]. In contrast, our results failed to reveal a positive association between ETS exposure and asthma. This may be due to a tendency among patients with asthma to voluntarily avoid exposure to ETS. Also, family members in a household that includes persons with asthma and coworkers of persons with asthma may be more likely to stop or curtail their smoking. In addition, it may be difficult to detect a clear positive association between ETS exposure and asthma in a population containing few patients with asthma.
To our knowledge, there have been two epidemiological studies addressing the association between ETS exposure and eczema in adults [4
]. A case-control study in Taiwan showed that exposure to ETS at home prior to 20 years of age was positively associated with an increased risk of adult-onset atopic eczema among persons who had never smoked. A previously cited cross-sectional study among pregnant Japanese women found no association between ETS exposure at home or at work and the prevalence of eczema [4
]. The findings of the latter study are in agreement with our own.
We found that exposure to ETS only at home and both at home and at work, but not only at work, was associated with an increased prevalence of rhinoconjunctivitis. Consistent with our results, several previously mentioned cross-sectional studies have found positive associations between ETS exposure and rhinoconjunctivitis [4
] or rhinitis symptoms [8
]. A cross-sectional study among Italian women who had never smoked showed a positive association between exposure to smoke from their husbands' smoking and rhinoconjunctivitis; this association was more evident than the relationship between ETS at work and rhinoconjunctivitis [14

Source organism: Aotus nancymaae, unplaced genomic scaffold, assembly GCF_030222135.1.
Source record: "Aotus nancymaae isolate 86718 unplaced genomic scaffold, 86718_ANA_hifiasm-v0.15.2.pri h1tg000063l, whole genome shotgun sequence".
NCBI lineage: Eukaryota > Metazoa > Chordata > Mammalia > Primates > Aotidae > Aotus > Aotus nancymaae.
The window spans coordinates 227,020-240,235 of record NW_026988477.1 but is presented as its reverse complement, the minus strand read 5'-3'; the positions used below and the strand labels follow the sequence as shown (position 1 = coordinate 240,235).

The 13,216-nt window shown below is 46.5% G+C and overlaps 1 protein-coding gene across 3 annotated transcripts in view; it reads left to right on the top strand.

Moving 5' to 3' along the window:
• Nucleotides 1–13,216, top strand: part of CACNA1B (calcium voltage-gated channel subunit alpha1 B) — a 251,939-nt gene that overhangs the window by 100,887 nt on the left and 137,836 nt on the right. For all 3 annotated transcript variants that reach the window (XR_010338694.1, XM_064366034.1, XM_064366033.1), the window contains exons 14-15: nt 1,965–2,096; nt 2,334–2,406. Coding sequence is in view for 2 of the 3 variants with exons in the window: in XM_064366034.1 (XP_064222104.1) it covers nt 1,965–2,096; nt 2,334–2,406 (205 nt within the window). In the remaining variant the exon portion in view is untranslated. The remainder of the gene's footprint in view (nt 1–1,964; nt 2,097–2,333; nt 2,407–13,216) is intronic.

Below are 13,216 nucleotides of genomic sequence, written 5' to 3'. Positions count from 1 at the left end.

]. Our results were at variance with those of other studies that have found no association between ETS exposure and rhinitis [20
This study had certain methodological strengths. Study subjects were homogeneous in that all were pregnant, which likely reduces the potential for confounding resulting from unmeasured factors related to pregnancy. Definitions of wheeze and asthma were based on the questions in the European Community Respiratory Health Survey. The prevalence values for eczema and rhinoconjunctivitis were estimated based on the questions in the International Study of Asthma and Allergies in Childhood, although validation tests for these questions have not been performed for Japanese adults. Using a standardized methodology allows for comparisons with results from other epidemiological studies using the same methodology. Potential confounders were adjusted for with extensive data. However, it is possible that our results remain confounded by other potentially important factors, such as aeroallergens and air pollution.